What is Glockenspiel?

Currently, Glockenspiel refers to a metallophone. This is a percussion instrument that has a tuned metal sound plate and is struck with the sticks.

In fact, in the past, there was a Glockenspiel played on the keyboard. The current Glockenspiel has only its sound plate remaining. Moreover, the keyboard-type Glockenspiel appeared before Celesta.

Originally “glocken” was a bell. When you go to Europe, there is a large bell in a church, but around the 17th century, a small version of the bell was adjusted to various types of pitches and prepared for about three octaves.

What is Celesta?

 Celesta is a musical instrument devised by organist Auguste Mustel in Paris in 1886, about 130 years ago. It has a keyboard, and it looks like an organ in size and shape, but the sound is completely different, and it passes very well, even though it is a small, pretty sound.

Inside the Celesta, there are musical scales of metal sound plates resembling a metal lyre. It is a percussion instrument that has a keyboard action that hits it with a hammer to produce a sound.

What is a 16mm film?

Nowadays, DVDs and Blu-ray discs are used to play videos. About 10 to 30 years ago, videotapes were used, and about 20 to 50 years ago, 16 mm and 8 mm films were used. Just as photography has transitioned to digital, so has to move from analog to digital.

The difference between 16mm film and 8mm film is that the film width is different as the name suggests. Naturally, a wider 16mm film has better image quality than an 8mm film, but the cost is higher.

Next, 16mm film has a band called “soundtrack”, in which audio signals are recorded in shades. This is where movie music is called a “soundtrack”.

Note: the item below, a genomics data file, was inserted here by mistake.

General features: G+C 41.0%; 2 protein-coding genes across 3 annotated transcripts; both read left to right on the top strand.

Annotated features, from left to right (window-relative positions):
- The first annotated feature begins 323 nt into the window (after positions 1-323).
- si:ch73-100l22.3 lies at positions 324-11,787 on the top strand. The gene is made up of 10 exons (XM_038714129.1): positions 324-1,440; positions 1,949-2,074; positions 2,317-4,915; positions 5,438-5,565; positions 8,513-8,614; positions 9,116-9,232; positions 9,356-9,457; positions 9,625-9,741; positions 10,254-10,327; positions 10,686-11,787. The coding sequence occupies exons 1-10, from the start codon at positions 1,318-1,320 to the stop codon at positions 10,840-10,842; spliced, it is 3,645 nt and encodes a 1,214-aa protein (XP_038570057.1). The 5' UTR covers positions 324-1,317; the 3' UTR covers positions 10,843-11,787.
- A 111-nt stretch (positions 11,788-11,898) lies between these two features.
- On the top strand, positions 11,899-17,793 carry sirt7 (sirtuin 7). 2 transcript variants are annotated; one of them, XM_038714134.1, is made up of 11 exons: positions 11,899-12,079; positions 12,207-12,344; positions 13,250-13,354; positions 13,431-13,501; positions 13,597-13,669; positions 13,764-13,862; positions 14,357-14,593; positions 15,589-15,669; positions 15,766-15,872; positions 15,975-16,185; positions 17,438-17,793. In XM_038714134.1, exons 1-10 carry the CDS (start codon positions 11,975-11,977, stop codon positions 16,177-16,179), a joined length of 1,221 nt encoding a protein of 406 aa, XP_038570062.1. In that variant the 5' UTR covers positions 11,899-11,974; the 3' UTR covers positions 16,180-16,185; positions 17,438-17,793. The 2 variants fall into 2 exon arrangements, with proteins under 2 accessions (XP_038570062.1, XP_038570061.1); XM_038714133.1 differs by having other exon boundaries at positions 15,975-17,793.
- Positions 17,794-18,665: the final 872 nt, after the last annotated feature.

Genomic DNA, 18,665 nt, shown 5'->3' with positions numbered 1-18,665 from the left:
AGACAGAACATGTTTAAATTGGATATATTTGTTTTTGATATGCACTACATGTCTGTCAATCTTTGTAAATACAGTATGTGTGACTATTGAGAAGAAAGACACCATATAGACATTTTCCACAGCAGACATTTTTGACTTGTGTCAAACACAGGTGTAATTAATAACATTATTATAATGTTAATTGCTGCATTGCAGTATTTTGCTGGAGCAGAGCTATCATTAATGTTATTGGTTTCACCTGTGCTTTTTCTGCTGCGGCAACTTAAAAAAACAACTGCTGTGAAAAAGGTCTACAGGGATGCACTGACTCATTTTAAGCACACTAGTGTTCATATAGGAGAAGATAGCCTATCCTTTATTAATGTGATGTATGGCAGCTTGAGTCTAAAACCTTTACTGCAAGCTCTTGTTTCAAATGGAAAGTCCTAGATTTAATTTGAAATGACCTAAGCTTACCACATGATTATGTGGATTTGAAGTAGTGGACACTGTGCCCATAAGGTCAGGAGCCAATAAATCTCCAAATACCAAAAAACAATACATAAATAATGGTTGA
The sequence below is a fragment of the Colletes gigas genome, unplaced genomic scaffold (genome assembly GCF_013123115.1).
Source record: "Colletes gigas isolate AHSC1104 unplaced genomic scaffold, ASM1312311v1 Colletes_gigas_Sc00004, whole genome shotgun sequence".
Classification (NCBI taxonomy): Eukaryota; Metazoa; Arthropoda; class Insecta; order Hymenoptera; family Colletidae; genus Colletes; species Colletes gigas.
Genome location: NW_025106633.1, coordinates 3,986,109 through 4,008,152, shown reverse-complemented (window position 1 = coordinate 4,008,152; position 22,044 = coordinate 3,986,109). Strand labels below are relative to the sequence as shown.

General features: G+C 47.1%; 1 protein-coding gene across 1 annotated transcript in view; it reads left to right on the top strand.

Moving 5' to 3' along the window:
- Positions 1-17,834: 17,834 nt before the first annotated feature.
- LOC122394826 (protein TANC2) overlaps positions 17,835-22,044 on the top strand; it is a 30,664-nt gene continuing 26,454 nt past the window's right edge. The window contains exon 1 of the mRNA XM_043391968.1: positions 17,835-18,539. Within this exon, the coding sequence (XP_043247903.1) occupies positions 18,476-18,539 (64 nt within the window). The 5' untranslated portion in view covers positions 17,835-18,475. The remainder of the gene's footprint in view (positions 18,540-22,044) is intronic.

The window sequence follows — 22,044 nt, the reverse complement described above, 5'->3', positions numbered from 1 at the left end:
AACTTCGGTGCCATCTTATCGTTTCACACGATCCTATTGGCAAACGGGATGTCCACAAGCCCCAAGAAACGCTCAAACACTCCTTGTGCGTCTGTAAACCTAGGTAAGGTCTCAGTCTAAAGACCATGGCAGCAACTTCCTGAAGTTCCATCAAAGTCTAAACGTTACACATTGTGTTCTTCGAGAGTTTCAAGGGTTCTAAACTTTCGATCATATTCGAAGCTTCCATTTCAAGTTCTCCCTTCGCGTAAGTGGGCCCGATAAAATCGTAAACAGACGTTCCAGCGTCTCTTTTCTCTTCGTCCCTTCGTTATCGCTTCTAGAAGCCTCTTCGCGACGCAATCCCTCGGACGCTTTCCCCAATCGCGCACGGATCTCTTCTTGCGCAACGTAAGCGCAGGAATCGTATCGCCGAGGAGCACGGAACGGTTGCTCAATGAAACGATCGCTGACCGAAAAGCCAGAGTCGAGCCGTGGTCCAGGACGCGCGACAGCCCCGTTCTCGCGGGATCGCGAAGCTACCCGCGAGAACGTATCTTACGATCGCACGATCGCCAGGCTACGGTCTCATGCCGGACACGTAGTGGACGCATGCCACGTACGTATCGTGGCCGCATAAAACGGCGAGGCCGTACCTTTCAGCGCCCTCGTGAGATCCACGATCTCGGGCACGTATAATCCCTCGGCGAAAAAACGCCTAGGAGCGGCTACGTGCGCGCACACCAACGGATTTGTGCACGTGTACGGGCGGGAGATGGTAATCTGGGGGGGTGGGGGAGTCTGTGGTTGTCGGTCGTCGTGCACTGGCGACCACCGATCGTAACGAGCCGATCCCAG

On the other hand, 8mm film did not have this soundtrack. The audio recording became possible in the late 1960s. Since these films are advanced by a “projector” and screened, they are recognized as “moving images”.

16mm film projected at 24 frames / second has become popular for business use, and 8mm film at 16 frames / second has become popular for amateur use.

Dixieland Jazz


Dixieland jazz is music that is centered on polyphonic melodies.

Jerry Roll Morton’s 1929 “Freakish” is a good example. Polyphony survives in a small group within a big band and is performed more or less as part of the nightly stage.

Selected bands in the band, including Tommy Dorsey’s Cranbake Seven, have satisfied the elderly audience. The last big band on stage with a Dixieland group is the Lawrence Welk Orchestra.

Also not often mentioned in the history of jazz, the re-emergence has been repeated at all times.

The Dixieland revival began in the early 1940s and was represented by a large number of young musicians in an older generation style.

Swing Jazz


The swing jazz band is modeled after a marching band, with a saxophone (lead), trumpet and trombone sections.

The sections are musically devised, responding independently of each other, or creating an ensemble as a single body. The saxophone section is the core of the swing band, consisting of alto, tenor and baritone saxophones with different ranges, as well as a choir divided into audio parts. The most common knitting is 2 altos, 1 to 2 tenor, 1 baritone.